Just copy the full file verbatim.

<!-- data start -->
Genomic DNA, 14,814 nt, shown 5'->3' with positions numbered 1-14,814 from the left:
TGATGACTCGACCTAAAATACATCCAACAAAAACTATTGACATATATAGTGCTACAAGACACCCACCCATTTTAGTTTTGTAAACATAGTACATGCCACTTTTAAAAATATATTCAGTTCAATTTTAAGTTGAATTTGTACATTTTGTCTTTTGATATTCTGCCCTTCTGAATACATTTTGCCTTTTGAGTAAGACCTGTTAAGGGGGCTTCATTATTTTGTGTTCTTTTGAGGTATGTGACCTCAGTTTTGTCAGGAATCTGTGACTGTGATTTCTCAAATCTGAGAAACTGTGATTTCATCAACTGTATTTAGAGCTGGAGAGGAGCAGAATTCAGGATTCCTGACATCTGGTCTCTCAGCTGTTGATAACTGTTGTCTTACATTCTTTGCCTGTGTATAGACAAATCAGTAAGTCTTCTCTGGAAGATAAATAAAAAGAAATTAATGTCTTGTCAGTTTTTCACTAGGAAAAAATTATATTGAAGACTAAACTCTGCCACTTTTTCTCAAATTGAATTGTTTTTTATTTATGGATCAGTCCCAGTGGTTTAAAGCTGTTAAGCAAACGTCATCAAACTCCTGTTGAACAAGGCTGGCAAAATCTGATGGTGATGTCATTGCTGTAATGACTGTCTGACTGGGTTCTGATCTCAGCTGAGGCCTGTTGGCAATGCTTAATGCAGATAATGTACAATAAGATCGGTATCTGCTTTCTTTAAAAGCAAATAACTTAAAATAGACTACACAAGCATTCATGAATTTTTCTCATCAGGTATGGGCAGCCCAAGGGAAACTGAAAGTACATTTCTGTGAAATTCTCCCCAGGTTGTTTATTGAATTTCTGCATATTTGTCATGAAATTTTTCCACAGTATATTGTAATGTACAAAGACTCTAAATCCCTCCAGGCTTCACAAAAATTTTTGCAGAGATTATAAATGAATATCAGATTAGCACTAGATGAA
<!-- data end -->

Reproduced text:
Genomic DNA, 14,814 nt, shown 5'->3' with positions numbered 1-14,814 from the left:
TGATGACTCGACCTAAAATACATCCAACAAAAACTATTGACATATATAGTGCTACAAGACACCCACCCATTTTAGTTTTGTAAACATAGTACATGCCACTTTTAAAAATATATTCAGTTCAATTTTAAGTTGAATTTGTACATTTTGTCTTTTGATATTCTGCCCTTCTGAATACATTTTGCCTTTTGAGTAAGACCTGTTAAGGGGGCTTCATTATTTTGTGTTCTTTTGAGGTATGTGACCTCAGTTTTGTCAGGAATCTGTGACTGTGATTTCTCAAATCTGAGAAACTGTGATTTCATCAACTGTATTTAGAGCTGGAGAGGAGCAGAATTCAGGATTCCTGACATCTGGTCTCTCAGCTGTTGATAACTGTTGTCTTACATTCTTTGCCTGTGTATAGACAAATCAGTAAGTCTTCTCTGGAAGATAAATAAAAAGAAATTAATGTCTTGTCAGTTTTTCACTAGGAAAAAATTATATTGAAGACTAAACTCTGCCACTTTTTCTCAAATTGAATTGTTTTTTATTTATGGATCAGTCCCAGTGGTTTAAAGCTGTTAAGCAAACGTCATCAAACTCCTGTTGAACAAGGCTGGCAAAATCTGATGGTGATGTCATTGCTGTAATGACTGTCTGACTGGGTTCTGATCTCAGCTGAGGCCTGTTGGCAATGCTTAATGCAGATAATGTACAATAAGATCGGTATCTGCTTTCTTTAAAAGCAAATAACTTAAAATAGACTACACAAGCATTCATGAATTTTTCTCATCAGGTATGGGCAGCCCAAGGGAAACTGAAAGTACATTTCTGTGAAATTCTCCCCAGGTTGTTTATTGAATTTCTGCATATTTGTCATGAAATTTTTCCACAGTATATTGTAATGTACAAAGACTCTAAATCCCTCCAGGCTTCACAAAAATTTTTGCAGAGATTATAAATGAATATCAGATTAGCACTAGATGAA